In the two years and eight months since Mikel Arteta took the reins at Arsenal, there cannot be many Premier League managers who have experienced the support of their club as strongly or as often as the former Gunners captain.
Arteta has been given the freedom to revamp his squad, with 18 players arriving and the same number leaving on permanent deals since replacing Unai Emery in the dugout. According to Transfermarkt, only Chelsea has a higher net spend on players than Arsenal since the summer of 2020.
Two of those who left the club were Mesut Özil and Pierre-Emerick Aubameyang, former fan favorites on huge contracts who Arteta not only dropped from the squad but then allowed to leave without a transfer fee, such was his willingness to move them on.
Arteta has also been backed when questions have been raised about his management of the team and his lack of managerial experience, particularly as Arsenal started the season with three defeats, no goals scored and nine conceded in the first three games of the 2021/22 campaign. .
But despite the esteem Arteta clearly holds in north London, there is one case where he was seemingly powerless.
“I had no choice!” Arteta claims when asked in an exclusive interview with Sky Sports whether he had any reservations about the recently released documentary charting the club’s 2021/22 season.
The cameras reveal the manager’s thoughts, tactics and team conversations with fans and rivals alike, but he said: “If we’re going to do it, we wanted to do it in a natural way that reflected who we are.”
Establishing – or perhaps re-establishing – Arsenal’s identity has been at the heart of Arteta’s thinking ever since he took up the job in December 2019. The club was still adjusting to life after Arsene Wenger, whose final seasons saw a schism develop between those who continued to support the legendary manager and those who believed he was holding the club back.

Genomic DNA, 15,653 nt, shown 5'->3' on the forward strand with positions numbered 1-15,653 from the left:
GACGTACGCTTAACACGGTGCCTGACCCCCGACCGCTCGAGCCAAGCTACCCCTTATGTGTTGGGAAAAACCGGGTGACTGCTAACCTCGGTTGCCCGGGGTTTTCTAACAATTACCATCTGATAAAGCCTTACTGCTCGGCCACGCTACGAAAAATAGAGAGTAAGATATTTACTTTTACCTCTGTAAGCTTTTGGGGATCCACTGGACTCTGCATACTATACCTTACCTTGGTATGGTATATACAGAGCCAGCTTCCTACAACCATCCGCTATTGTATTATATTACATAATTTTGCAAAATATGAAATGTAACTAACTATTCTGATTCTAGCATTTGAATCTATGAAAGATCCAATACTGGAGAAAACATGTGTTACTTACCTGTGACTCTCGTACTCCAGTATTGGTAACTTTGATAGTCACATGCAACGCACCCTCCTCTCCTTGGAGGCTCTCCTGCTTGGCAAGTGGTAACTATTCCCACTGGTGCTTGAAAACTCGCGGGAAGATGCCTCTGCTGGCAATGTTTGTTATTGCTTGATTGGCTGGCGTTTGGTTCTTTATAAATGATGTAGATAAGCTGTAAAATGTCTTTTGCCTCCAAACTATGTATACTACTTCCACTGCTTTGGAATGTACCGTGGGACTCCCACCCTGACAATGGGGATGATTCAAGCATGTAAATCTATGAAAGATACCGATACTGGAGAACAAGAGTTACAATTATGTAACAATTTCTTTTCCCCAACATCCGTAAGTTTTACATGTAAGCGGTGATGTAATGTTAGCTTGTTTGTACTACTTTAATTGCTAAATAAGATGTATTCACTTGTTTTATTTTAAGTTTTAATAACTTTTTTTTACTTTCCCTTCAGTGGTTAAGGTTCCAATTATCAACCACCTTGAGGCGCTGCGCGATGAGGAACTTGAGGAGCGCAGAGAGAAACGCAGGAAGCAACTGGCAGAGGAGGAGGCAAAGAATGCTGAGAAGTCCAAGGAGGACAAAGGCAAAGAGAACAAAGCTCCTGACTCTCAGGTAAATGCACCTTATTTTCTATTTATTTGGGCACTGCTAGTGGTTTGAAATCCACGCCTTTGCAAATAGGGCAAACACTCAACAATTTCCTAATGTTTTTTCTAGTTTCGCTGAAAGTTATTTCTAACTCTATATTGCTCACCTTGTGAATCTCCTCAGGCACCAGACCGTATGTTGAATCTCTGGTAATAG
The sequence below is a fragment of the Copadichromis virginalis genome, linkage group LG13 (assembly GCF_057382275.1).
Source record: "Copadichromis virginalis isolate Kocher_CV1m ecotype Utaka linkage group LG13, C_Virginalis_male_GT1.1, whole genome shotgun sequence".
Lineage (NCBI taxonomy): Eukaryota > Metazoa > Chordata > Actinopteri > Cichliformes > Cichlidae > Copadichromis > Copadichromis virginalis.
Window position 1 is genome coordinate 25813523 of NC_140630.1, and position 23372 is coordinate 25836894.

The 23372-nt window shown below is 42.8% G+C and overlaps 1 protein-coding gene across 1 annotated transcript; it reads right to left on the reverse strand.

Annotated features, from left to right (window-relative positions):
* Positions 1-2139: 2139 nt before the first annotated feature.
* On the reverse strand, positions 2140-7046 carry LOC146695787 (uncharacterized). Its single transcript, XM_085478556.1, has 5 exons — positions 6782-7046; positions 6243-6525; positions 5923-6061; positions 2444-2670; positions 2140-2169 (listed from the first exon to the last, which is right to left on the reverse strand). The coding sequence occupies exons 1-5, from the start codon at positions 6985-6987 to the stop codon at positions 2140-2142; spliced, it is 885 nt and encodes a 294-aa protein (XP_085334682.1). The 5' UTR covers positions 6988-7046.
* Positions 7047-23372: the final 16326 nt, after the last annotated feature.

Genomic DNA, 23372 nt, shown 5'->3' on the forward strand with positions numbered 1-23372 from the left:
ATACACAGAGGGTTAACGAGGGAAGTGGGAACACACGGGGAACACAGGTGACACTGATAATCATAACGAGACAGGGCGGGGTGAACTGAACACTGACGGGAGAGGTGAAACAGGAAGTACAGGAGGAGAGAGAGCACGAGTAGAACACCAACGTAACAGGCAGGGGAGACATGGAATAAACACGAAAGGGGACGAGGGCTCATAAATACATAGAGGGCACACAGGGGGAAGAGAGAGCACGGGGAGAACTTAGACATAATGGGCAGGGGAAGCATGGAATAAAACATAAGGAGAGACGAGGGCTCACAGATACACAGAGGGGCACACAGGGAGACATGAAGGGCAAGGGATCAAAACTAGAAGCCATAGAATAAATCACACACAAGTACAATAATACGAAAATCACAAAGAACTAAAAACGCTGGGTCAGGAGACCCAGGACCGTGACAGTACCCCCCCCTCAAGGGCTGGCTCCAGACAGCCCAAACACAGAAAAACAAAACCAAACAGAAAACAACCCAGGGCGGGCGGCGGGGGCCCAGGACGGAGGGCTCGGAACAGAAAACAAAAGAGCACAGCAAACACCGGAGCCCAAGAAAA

Wenger’s successor Emery lasted just 16 months, while his departure came just weeks after Granit Xhaka was stripped of the captaincy for clashing with his own supporters during a game against Crystal Palace at the Emirates Stadium.
Throw in the fact that a number of supporters had issues with the Kroenke family – the club’s owners – and it’s fair to say that the relationship between Arsenal and their fans was damaged.
Healing the relationship with the supporters has been crucial for Arteta, who explained: “Everything we have done in the last two years is to fix that and build a completely different relationship with them. They are the soul of this football club and they have to be at the front of the decision-making process in everything we do.
“The fulfillment and how you feel when you play in front of your fans and you feel that energy – it makes everything click and makes people happy, I think.”
The hard work is paying off for Arteta, with a combination of the refreshed relationship, Arsenal’s impressive start to the season – they have won their first two Premier League games after claiming victory in all five of their pre-season games – and five new signings help create an atmosphere that has not been experienced in the club for several seasons.
Asked if this is the most optimistic he has felt since taking charge, Arteta admitted: “Probably about the environment, yes.”
However, the manager is determined not to get too caught up in the optimism swirling around the Emirates and warned his side to maintain focus for the trip to Bournemouth on Saturday, live on Sky Sports.
“We don’t have to get carried away,” Arteta said. “We have played two games and we will have another difficult game tomorrow against Bournemouth.
“You know how tough this league is so there’s still everything to play for – we haven’t done anything and we have to be very conscious of that.”
Arsenal’s perfect pre-season
- Nuremberg 3-5 Arsenal – Germany, 8 July
- Arsenal 2-0 Everton – United States, 17 July
- Orlando City 1-3 Arsenal – USA, 21 July
- Arsenal 4-0 Chelsea – United States, 24 July
- Arsenal 6-0 Sevilla – England, 30 July
Arteta was similarly wary of suggestions that Arsenal – whose only meeting with another Big Six team before October comes away to Manchester United on September 4 – live on Sky Sports – has been given an opportunity by the fixture to generate some momentum at the start of the season.